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Scientists study the 3D map of comet

Scientists study the 3D map of comet
Scientists have created detailed 3-D maps of the atmospheres surrounding comets-identifying some chemicals that may have been important to the origin of life, researchers say.

“We achieved truly first-of-a-kind mapping of important molecules that help us understand the nature of comets,” said Martin Cordiner, a researcher at the Goddard Center for Astrobiology at NASA's Goddard Space Flight Center in Greenbelt, Md., who led the team of investigators.

The 3-D perspective provides deeper insight into which materials are shed from the nucleus, or core, of the comet and which are produced within the atmosphere, or coma, the scientists said. This helped the team nail down the sources of two key organic, or carbon-containing, molecules, the types of materials that make up living things.

The observations were conducted in 2013 on comets Lemmon and ISON using the Atacama Large Millimeter/submillimeter Array, or ALMA, a network of high-precision instruments in Chile.

The observations combine a detailed two-dimensional image of a comet's gases with a spectrum, or breakdown of colors, at each point. From this, researchers can identify the molecules at every point and determine their speed and direction along the line of sight. That also reveals the depth of the coma-the third dimension.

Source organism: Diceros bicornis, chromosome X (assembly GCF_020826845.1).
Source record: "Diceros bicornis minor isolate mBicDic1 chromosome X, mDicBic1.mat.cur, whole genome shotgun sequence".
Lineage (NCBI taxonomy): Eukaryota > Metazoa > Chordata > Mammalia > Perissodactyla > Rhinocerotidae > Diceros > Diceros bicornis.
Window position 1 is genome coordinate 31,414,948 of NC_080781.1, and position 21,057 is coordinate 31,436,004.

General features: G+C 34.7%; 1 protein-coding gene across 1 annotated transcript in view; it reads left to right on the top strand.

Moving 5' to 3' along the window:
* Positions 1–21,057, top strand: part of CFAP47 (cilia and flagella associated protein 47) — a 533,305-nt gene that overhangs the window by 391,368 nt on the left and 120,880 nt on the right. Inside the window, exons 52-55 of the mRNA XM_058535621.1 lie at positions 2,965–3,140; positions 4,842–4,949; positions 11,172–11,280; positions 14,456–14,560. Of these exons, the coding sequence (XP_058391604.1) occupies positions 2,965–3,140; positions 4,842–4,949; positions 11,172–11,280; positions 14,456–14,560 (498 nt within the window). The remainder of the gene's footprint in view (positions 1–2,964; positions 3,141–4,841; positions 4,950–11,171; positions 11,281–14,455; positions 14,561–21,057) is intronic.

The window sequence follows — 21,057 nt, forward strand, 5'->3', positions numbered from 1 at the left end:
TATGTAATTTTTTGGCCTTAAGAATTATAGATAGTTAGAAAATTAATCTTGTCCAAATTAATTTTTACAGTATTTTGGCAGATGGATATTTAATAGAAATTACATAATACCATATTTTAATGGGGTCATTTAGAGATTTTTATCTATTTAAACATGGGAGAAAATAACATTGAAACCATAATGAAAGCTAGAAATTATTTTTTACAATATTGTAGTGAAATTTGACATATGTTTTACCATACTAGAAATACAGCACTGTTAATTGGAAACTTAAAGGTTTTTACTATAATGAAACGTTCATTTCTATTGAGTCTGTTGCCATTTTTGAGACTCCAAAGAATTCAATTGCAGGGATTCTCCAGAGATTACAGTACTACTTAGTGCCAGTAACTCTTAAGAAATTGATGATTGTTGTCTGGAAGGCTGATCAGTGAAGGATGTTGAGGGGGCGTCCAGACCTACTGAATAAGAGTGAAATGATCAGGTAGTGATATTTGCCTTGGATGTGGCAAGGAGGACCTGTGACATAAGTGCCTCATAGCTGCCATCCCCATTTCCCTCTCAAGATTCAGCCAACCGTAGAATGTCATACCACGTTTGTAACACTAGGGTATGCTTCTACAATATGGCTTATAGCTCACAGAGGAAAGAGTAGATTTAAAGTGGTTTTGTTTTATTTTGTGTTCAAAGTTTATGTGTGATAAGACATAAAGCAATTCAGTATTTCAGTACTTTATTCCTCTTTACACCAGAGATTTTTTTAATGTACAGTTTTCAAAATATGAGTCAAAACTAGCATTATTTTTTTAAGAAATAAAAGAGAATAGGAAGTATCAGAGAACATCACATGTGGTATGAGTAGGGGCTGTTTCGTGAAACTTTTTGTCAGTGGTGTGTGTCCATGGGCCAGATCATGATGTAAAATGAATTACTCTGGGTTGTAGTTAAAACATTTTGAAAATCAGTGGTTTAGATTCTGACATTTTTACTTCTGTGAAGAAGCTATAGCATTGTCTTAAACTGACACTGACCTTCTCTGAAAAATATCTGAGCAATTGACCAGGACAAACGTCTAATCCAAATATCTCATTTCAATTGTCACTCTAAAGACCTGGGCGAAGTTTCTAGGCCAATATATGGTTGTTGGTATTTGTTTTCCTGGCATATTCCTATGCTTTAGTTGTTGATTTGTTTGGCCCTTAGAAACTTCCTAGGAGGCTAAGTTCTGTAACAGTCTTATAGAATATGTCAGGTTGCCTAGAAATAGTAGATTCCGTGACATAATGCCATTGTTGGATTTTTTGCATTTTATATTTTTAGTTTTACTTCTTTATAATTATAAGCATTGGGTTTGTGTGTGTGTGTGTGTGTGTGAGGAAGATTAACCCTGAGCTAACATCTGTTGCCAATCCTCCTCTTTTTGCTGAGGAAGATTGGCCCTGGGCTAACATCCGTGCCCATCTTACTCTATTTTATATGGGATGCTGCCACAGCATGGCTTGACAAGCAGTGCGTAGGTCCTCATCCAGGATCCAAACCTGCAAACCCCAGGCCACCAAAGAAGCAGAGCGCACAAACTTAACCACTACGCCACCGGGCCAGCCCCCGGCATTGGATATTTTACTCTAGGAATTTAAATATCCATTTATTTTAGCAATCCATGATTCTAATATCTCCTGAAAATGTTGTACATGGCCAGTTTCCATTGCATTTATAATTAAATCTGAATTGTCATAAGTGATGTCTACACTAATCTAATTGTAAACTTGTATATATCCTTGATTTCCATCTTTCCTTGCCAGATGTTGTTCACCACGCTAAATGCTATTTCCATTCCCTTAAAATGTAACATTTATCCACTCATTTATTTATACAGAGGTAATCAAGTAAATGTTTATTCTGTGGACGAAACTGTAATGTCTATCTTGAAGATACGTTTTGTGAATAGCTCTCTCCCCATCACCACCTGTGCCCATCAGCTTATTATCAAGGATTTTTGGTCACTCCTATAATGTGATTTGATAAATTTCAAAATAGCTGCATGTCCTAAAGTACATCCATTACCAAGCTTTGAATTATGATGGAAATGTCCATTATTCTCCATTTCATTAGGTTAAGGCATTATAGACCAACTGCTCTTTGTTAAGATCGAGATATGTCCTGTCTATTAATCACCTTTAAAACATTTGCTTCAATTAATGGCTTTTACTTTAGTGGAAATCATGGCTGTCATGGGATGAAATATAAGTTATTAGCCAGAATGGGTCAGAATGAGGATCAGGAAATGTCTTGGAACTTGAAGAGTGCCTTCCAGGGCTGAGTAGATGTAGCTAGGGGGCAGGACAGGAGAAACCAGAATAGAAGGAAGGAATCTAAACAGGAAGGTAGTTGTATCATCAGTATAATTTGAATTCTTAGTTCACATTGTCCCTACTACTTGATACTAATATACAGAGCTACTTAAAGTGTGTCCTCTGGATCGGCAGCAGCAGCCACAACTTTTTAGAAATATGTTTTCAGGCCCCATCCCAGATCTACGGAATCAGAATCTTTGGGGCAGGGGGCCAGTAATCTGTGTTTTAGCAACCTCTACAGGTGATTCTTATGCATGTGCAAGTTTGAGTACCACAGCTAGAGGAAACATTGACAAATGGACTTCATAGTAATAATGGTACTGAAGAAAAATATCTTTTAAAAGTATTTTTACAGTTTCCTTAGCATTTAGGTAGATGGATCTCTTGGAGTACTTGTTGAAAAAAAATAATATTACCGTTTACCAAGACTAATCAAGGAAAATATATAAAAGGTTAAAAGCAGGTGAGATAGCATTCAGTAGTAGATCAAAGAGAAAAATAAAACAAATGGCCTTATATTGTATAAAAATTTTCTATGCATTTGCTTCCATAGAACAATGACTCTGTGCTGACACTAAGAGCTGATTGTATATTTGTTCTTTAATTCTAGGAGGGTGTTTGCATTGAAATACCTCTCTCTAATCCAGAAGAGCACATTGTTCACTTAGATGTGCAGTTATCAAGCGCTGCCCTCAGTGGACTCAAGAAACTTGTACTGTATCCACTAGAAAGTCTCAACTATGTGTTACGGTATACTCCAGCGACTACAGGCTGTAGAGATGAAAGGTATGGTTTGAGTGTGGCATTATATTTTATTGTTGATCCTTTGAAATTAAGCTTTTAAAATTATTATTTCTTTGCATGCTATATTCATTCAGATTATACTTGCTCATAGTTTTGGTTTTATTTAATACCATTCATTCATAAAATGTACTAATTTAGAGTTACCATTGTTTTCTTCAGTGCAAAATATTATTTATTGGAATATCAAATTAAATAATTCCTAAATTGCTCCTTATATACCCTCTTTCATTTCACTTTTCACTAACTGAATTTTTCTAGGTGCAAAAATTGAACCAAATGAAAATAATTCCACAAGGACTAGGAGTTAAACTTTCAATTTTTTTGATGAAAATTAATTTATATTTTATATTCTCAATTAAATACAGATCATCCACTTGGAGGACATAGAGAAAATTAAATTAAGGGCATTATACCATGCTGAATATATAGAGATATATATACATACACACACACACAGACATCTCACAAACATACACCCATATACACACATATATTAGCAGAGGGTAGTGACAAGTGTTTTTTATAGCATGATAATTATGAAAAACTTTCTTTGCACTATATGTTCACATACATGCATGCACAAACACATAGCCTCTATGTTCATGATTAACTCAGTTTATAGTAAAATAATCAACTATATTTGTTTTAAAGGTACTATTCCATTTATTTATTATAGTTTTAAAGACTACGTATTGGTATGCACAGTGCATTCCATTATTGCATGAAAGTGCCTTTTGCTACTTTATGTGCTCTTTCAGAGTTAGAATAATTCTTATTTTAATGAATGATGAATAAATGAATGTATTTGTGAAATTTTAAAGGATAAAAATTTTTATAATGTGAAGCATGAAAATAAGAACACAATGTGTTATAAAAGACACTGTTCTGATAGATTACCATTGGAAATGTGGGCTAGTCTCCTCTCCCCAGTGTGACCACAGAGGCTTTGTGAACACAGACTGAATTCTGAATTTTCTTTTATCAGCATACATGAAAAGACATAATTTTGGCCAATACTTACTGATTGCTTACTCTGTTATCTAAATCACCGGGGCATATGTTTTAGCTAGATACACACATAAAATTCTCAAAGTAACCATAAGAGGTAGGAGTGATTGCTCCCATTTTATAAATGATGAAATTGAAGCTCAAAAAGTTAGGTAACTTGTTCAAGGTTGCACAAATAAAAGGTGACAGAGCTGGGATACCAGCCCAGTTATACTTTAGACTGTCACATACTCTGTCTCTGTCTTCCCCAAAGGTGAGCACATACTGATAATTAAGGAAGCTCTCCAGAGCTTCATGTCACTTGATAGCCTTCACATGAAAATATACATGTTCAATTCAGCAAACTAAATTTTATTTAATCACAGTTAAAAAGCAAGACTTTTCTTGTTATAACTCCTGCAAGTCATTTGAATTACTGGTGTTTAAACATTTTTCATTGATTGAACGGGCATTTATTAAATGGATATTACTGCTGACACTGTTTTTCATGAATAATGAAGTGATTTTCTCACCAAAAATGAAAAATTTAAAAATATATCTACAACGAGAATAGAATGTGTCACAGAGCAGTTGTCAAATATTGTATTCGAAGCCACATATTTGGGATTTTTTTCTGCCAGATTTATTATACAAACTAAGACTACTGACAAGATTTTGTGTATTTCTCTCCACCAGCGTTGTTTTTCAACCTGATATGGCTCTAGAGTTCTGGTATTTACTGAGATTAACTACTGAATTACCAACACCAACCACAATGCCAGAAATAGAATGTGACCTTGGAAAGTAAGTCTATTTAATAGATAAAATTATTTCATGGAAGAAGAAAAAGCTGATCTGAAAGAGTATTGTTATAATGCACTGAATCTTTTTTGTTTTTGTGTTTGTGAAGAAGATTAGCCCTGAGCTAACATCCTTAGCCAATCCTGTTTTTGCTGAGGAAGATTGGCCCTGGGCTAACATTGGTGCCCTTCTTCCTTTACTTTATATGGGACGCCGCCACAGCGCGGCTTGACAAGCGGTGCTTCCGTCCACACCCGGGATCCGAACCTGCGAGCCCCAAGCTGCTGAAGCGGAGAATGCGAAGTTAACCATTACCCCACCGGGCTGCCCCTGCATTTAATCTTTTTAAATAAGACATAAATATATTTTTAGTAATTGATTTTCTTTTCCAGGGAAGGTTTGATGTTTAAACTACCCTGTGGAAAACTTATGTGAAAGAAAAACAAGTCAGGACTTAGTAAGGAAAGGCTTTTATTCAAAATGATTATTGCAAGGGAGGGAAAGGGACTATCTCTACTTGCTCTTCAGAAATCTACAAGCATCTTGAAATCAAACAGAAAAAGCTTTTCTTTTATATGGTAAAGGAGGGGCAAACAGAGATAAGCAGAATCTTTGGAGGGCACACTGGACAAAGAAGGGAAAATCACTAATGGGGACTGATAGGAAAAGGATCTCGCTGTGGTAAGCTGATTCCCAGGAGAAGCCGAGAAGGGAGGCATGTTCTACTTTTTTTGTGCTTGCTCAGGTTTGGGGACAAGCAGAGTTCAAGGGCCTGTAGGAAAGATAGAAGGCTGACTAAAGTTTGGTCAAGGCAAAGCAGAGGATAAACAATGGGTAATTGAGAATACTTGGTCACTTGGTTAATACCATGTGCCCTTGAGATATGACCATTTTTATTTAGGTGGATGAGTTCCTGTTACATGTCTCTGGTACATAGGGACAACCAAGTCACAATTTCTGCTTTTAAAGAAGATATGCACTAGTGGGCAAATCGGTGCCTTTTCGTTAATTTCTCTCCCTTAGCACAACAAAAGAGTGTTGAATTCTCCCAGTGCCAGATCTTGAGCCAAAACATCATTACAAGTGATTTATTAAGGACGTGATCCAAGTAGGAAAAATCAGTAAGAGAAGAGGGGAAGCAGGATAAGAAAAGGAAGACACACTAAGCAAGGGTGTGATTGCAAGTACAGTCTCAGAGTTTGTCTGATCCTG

The researchers reported results for three molecular types, focusing mainly on two whose sources have been hard to discern, except in comet Halley. The maps indicated whether each molecule was flowing outward evenly in all directions or coming off in jets or in clumps.

In each comet, the team found that two molecules-formaldehyde and HNC (made of one hydrogen, one nitrogen and one carbon atom)-were produced in the coma. For formaldehyde, this confirmed what researchers already suspected, but the new maps contained enough detail to resolve clumps of the material moving into different regions of the coma day-by-day and even hour-by-hour, according to the scientists.

For HNC, the maps are said to have settled a long-standing question about the material's source. Initially, it was thought to be pristine cosmic material coming from a comet's core, but later work suggested other possible sources. The researchers said the new study proved that it's produced during the breakdown of large molecules or organic dust in the coma.

“Understanding organic dust is important,” because some of it “could have been delivered intact to early Earth, thereby fueling the emergence of life” after a comet impact, said Michael Mumma, director of the Goddard Center and a co-author of the study.

The observations, published Aug. 11 in the journal Astrophysical Journal Letters, also were considered significant because relatively faint comets like Lemmon and ISON contain relatively low levels of crucial molecules, making them hard to study. The few comprehensive studies of this kind so far have been conducted on bright, blockbuster comets, such as Hale-Bopp.

Source : world-science.net

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